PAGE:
A note to the Tories: the tax cuts you want will not save the economy

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Reports in the Guardian this morning suggest that ministers and other Tories are demanding tax cuts as the price of their support for Johnson, and as their remedy for the cost of living crisis. They echo the Adam Smith Institute in making the demand, apparently.

It so happens that I too want tax cuts right now. But thereafter the common ground disappears.

My desire is for tax cuts on fuel and energy duty and on related VAT charges to bring down the actual cost of these items at present. The aim should be that the Treasury take no more in tax  from these sources than it did in 2020. That protects the green agenda but by cutting absolute prices to business and consumers now three goals are achieved.

First, all business gets immediate support, and so far most small and medium sized entities are getting none right now, so this would be of direct help to them in their struggle to survive.

Second, the inflation rate is reduced at source by this move, reducing the pressure for wage rises and inflationary price increases in other sectors. The spillover effect of increasing fuel prices is reduced as a result, making recovery much easier.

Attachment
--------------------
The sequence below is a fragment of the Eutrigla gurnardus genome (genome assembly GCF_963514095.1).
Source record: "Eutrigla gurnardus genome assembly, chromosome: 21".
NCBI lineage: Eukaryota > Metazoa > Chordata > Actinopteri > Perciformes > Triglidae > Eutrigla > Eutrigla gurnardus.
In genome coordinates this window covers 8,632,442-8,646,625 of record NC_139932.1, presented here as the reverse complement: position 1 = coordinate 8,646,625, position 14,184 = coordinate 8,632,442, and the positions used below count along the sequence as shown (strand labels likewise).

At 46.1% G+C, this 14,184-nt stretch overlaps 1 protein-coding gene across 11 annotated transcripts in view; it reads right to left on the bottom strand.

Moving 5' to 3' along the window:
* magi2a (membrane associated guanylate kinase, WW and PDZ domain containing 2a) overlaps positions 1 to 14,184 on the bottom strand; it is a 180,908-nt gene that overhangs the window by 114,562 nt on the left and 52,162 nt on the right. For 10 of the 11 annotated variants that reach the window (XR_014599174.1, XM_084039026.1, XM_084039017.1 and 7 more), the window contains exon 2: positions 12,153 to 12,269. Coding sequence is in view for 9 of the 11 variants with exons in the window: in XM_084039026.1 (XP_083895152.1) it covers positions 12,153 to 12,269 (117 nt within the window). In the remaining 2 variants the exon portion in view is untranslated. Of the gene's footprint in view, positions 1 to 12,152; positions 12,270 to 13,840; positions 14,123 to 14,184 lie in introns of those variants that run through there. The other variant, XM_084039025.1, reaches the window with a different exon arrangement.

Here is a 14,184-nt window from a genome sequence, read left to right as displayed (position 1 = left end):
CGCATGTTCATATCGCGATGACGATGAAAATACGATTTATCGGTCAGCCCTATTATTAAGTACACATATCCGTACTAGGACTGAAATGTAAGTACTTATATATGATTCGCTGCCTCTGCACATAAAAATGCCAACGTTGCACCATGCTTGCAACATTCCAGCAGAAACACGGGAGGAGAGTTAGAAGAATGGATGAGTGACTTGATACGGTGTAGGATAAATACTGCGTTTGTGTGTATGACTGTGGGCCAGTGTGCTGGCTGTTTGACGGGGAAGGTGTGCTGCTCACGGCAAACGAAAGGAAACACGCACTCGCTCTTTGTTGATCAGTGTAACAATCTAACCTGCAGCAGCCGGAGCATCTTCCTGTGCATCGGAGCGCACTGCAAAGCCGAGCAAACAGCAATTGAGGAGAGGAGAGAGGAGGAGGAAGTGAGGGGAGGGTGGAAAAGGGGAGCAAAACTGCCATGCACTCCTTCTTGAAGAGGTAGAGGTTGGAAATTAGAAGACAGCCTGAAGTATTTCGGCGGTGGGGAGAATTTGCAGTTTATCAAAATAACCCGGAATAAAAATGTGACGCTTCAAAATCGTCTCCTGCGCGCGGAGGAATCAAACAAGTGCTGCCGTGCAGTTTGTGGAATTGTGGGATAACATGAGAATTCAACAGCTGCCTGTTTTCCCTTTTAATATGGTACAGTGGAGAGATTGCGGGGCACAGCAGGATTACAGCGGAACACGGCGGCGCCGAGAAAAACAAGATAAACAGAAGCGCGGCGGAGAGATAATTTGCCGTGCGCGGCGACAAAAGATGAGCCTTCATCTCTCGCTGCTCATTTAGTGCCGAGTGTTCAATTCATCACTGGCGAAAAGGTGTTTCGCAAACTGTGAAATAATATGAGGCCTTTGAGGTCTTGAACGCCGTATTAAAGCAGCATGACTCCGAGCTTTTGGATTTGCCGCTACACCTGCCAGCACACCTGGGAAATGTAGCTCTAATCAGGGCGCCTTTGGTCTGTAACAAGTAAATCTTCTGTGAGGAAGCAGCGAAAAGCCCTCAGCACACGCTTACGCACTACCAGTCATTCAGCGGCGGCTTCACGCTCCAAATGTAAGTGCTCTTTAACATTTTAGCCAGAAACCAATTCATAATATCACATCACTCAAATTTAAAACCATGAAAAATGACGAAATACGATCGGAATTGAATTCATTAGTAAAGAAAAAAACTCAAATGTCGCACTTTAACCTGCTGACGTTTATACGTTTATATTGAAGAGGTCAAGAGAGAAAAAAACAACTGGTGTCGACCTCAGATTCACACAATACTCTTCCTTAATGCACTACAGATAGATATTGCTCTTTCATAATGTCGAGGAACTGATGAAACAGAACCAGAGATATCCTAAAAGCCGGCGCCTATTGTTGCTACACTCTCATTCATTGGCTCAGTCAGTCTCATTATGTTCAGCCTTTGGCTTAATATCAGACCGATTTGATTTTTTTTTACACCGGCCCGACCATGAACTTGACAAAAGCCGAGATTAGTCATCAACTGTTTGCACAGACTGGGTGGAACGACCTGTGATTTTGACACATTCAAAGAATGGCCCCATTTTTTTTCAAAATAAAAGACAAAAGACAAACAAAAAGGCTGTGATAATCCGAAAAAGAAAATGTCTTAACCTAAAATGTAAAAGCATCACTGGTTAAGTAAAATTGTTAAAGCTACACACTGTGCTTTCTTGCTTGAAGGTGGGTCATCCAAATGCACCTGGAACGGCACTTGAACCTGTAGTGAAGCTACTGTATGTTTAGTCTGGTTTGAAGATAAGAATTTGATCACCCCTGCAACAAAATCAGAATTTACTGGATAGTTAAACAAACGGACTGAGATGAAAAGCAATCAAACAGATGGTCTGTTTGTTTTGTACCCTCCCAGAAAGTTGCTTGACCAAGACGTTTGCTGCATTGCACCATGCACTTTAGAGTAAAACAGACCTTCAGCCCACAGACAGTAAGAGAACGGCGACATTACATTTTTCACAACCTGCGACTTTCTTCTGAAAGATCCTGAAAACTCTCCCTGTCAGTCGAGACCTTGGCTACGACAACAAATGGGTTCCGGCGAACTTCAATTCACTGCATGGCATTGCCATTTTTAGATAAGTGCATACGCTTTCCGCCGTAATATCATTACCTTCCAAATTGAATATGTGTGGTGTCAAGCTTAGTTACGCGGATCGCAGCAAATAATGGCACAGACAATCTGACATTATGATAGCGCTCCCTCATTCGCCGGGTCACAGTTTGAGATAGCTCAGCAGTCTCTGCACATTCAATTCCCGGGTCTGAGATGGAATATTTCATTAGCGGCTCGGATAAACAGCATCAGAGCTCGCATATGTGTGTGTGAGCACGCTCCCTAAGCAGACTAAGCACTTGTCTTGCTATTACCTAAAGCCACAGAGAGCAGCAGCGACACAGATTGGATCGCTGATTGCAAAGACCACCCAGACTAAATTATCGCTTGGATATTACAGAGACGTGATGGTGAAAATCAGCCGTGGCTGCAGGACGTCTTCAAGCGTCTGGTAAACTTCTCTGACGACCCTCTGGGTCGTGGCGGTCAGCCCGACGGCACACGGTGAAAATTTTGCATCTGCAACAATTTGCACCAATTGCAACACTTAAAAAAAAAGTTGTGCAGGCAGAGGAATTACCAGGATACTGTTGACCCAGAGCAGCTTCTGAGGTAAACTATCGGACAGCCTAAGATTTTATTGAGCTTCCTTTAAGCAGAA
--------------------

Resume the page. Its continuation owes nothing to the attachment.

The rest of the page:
Third, those in fuel poverty are helped most, meaning this is targeted.

Vitally, given that this would be delivered as a cap with duties bearing the bill of the cuts, this can be delivered quickly. As everyone knows, fuel duties can change within hours of a budget. But essentially, a sunset clause for this arrangement would also be automatically built in. When prices fall, as they will, the arrangement will cease. The arrangement would work in that case when nothing else can.

I have only one other immediate tax reform that is needed, which is increased tax on those well off as they still have the means to drive inflation and are doing so, as second hand car prices indicate.

The Tories meanwhile demand reduced income taxes and reduced corporation taxes. Neither can happen now. Neither help those in most need. Neither tackles the cause of inflation. Both most benefit the best off.

Corporation tax cuts have so far not stimulated the economy: in fact the Sunak super deduction for business investment has so far resulted in a decline in business investment.

And, most bizarrely, there is also a demand for a cut in inheritance tax, as if that helps the 93% or so if the estates of dead people that will never suffer the charge.

The Tory demand is then the usual suggestion that if only the richer were made richer all would be well in the world. Mine tackles the issue.

And where is Labour? Who knows? After the Tories stole the windfall tax, which has already been forgotten by voters, it appears to have nothing to say.

The Tories continue to act only for the rich. Labour continues saying nothing of consequence (and I do know about their VAT cut proposal, but it is inadequately thought through).

Meanwhile, the cost of living rises, nothing is stopping the threat to the viability of many employers, and the risk of ever deepening recession grows by the day.